Puss in the corner is a centuries-old game for five players, which is usually played on a square area.
The game is first recorded in early 18th century, in the work of William King, poet/writer. According to a source dated 1813, the game was intended to ridicule the scrambling for
places and was particularly popular in the aftermath of the 1688 Glorious Revolution, marking a shift to constitutional monarchy in England.
A yard, court, room, or other square area with four corners, posts, or trees equidistant from one another is chosen as the playing arena.
One player is nominated "Puss" and takes his place in the center of the arena. Each of the other four players selects one of the corners and takes their place there.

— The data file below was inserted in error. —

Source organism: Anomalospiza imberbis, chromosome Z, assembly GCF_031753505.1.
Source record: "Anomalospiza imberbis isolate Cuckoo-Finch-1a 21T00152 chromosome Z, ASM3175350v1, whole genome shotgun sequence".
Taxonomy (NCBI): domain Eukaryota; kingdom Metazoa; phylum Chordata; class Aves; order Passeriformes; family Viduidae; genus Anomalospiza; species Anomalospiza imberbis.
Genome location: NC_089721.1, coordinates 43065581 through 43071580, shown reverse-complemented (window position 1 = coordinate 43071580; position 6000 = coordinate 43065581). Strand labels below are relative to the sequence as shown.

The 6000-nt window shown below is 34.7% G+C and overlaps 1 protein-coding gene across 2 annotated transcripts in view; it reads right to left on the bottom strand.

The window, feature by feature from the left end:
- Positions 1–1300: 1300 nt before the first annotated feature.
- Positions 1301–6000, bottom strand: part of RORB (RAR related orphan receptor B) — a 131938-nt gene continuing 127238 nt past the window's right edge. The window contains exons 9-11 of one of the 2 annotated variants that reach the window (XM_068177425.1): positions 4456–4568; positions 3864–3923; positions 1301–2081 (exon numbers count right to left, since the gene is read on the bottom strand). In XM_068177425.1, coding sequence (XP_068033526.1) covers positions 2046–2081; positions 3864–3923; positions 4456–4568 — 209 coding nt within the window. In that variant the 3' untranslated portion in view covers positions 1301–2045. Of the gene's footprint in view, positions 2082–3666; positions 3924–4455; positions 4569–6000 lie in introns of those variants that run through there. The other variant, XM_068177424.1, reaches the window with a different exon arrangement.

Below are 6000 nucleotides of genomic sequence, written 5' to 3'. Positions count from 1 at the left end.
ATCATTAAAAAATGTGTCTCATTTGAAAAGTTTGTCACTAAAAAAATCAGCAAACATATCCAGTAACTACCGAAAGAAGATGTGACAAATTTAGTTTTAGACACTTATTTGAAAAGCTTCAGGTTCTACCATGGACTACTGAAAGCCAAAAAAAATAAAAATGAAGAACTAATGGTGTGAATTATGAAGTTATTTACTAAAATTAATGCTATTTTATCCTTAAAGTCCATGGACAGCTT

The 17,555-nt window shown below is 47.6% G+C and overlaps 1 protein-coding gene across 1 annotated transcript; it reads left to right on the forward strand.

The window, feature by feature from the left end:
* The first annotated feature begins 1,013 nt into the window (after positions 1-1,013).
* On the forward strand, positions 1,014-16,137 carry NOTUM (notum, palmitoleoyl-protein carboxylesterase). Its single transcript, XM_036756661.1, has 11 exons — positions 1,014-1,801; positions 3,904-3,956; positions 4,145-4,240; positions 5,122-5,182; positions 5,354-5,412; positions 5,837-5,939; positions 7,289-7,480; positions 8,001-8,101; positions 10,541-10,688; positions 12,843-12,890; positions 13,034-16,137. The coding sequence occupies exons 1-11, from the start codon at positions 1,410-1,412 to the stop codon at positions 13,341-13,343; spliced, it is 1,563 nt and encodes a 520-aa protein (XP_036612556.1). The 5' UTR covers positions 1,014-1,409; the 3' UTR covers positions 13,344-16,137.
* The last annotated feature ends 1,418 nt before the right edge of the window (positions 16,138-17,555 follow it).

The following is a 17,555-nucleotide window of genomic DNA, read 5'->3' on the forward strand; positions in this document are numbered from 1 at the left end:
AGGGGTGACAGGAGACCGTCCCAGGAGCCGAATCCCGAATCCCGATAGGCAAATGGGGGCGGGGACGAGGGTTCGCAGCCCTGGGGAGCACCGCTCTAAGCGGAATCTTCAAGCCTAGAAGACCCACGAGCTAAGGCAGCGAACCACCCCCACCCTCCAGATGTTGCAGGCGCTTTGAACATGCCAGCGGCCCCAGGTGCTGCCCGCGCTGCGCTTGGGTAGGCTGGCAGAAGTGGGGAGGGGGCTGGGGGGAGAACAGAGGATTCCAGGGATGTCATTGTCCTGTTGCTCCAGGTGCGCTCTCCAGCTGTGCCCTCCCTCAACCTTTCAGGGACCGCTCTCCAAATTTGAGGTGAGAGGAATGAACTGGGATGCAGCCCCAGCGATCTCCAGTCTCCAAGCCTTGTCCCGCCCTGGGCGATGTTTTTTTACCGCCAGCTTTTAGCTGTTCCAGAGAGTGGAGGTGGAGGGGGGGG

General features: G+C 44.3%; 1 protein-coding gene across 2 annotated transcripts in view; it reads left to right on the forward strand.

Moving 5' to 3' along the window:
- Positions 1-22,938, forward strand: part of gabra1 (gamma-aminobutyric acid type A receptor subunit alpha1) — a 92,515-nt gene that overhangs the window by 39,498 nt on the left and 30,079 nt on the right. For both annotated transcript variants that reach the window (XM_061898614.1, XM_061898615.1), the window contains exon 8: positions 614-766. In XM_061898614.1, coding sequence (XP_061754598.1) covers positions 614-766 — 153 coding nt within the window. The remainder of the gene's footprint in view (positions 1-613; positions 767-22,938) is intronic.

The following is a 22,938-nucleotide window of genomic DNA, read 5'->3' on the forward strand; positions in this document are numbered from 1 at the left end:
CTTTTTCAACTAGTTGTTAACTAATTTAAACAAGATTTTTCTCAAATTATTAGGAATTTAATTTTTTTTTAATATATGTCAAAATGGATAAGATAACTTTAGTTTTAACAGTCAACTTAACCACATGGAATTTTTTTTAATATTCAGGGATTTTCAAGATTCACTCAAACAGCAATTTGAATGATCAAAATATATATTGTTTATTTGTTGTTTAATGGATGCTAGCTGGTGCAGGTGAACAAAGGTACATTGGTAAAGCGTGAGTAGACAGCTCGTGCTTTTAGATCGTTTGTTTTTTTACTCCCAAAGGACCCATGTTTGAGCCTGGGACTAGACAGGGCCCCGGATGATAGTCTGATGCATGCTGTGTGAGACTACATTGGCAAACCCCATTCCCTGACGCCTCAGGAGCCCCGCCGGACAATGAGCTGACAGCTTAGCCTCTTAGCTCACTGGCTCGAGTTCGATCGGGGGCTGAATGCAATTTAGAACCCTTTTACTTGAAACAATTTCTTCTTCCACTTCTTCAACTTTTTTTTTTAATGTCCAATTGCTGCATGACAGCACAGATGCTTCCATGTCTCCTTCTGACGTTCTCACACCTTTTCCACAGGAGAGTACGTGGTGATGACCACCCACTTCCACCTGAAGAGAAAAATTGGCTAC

Play begins with the four corner players attempting to exchange places with each other in any direction. "Puss" attempts to gain a corner during the exchange. Should he succeed, the player
left without a corner becomes "Puss" and takes the place in the center of the arena. Play resumes in a similar manner.
Obviously the gist of the game is whirling around the corners, trying dodging the puss, rather than sticking to a corner; and occasionally finding yourself in the middle of everything with no
base to hold. Hence it is good advice to keep attempting exchanging corners; otherwise it may feel like a mere scrambling for places.